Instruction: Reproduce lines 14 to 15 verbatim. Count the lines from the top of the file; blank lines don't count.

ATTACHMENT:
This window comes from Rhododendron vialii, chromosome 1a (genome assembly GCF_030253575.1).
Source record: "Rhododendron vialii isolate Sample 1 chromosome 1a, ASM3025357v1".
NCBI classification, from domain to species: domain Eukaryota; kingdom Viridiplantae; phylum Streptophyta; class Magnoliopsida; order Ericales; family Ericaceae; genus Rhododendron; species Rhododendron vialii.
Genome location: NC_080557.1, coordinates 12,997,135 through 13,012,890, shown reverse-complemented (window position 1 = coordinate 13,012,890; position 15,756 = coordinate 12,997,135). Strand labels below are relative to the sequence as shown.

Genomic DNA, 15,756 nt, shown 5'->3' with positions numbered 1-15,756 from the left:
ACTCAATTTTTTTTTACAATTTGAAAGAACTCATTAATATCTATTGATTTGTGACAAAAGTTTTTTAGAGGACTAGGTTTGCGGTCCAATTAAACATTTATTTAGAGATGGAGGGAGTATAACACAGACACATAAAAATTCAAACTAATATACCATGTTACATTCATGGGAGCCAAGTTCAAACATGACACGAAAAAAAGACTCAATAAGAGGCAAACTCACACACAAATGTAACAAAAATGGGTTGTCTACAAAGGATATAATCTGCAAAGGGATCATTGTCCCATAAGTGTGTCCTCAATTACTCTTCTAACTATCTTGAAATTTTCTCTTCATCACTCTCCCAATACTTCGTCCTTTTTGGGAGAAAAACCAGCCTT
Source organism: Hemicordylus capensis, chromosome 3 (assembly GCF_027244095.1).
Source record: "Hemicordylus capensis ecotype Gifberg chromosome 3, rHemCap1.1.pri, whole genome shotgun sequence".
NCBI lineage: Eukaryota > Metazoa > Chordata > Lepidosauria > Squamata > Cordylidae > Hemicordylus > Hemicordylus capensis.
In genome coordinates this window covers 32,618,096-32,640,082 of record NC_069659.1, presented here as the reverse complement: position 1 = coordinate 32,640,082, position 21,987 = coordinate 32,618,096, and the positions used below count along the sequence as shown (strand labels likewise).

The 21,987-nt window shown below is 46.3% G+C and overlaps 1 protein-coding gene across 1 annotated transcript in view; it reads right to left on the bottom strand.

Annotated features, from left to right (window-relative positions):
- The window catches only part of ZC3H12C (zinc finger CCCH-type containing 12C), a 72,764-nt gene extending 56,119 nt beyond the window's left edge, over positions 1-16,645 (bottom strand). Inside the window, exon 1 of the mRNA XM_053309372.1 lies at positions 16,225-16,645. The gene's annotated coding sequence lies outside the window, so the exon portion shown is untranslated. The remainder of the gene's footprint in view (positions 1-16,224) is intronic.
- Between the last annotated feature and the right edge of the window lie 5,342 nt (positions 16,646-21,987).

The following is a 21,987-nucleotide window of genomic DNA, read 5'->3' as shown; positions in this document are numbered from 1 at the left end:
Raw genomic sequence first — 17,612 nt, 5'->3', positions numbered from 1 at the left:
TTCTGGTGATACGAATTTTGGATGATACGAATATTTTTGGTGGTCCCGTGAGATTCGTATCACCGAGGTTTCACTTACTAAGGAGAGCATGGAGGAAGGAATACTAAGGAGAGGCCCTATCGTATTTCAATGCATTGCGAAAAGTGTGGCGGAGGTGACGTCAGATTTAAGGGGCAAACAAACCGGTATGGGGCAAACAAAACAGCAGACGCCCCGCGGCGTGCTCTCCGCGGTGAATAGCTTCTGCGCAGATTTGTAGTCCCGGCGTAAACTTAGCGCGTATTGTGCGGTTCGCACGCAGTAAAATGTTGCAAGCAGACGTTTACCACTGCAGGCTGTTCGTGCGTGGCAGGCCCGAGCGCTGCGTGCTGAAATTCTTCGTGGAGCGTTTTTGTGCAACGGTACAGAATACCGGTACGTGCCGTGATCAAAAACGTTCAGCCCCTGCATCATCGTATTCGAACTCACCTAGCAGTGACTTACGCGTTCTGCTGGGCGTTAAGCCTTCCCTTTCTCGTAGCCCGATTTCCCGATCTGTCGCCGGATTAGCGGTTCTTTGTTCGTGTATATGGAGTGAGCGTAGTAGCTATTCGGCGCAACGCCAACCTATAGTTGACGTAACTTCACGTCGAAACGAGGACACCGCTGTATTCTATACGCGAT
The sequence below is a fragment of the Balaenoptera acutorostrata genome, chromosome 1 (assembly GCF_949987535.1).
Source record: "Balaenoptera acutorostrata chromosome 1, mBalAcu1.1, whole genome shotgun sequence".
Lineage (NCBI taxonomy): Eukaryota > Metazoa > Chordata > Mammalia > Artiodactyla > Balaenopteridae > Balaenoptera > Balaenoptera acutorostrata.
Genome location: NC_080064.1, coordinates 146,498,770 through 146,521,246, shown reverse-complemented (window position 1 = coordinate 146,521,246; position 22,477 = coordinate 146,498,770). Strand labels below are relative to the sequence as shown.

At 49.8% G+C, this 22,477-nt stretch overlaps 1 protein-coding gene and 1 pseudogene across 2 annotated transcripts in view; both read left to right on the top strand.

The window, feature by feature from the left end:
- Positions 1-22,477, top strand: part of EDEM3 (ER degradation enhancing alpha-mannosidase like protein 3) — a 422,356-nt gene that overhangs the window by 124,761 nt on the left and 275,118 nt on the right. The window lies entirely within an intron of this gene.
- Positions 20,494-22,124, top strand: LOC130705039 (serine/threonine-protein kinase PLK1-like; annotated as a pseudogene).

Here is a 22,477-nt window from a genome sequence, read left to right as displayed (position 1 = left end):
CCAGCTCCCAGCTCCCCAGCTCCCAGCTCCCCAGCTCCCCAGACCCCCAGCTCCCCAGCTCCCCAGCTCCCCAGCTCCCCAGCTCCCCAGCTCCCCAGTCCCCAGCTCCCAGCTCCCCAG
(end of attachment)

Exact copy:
- Between the last annotated feature and the right edge of the window lie 5,342 nt (positions 16,646-21,987).

The following is a 21,987-nucleotide window of genomic DNA, read 5'->3' as shown; positions in this document are numbered from 1 at the left end: